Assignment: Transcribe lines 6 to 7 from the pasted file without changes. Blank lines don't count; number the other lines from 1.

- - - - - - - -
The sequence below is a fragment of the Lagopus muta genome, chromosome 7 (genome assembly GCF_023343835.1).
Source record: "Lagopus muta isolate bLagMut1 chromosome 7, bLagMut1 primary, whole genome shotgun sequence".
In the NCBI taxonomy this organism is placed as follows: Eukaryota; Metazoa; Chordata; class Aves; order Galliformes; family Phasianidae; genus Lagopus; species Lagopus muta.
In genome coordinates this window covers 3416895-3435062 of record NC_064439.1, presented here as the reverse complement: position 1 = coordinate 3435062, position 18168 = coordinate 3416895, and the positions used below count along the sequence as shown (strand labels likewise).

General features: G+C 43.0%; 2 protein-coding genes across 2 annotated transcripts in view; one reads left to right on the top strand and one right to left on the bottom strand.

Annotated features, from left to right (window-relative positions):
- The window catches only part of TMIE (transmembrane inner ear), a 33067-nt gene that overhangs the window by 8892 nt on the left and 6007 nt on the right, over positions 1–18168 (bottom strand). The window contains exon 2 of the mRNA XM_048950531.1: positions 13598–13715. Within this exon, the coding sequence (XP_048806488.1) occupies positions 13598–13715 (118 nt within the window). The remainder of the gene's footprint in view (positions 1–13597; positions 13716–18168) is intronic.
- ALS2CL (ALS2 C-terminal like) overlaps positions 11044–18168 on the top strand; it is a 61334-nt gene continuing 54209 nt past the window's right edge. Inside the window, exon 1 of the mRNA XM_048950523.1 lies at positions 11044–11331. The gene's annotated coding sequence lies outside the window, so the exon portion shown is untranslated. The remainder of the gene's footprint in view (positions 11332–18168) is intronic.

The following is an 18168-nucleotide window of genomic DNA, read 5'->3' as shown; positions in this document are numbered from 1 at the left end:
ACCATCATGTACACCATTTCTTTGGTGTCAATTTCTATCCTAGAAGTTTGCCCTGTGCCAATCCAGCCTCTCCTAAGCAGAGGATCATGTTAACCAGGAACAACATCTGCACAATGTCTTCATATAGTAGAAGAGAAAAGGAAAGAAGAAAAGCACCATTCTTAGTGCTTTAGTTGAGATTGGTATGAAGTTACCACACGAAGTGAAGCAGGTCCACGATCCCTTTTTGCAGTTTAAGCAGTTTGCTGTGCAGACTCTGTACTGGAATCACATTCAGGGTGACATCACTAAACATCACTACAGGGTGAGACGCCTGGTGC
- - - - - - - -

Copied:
Annotated features, from left to right (window-relative positions):
- The window catches only part of TMIE (transmembrane inner ear), a 33067-nt gene that overhangs the window by 8892 nt on the left and 6007 nt on the right, over positions 1–18168 (bottom strand). The window contains exon 2 of the mRNA XM_048950531.1: positions 13598–13715. Within this exon, the coding sequence (XP_048806488.1) occupies positions 13598–13715 (118 nt within the window). The remainder of the gene's footprint in view (positions 1–13597; positions 13716–18168) is intronic.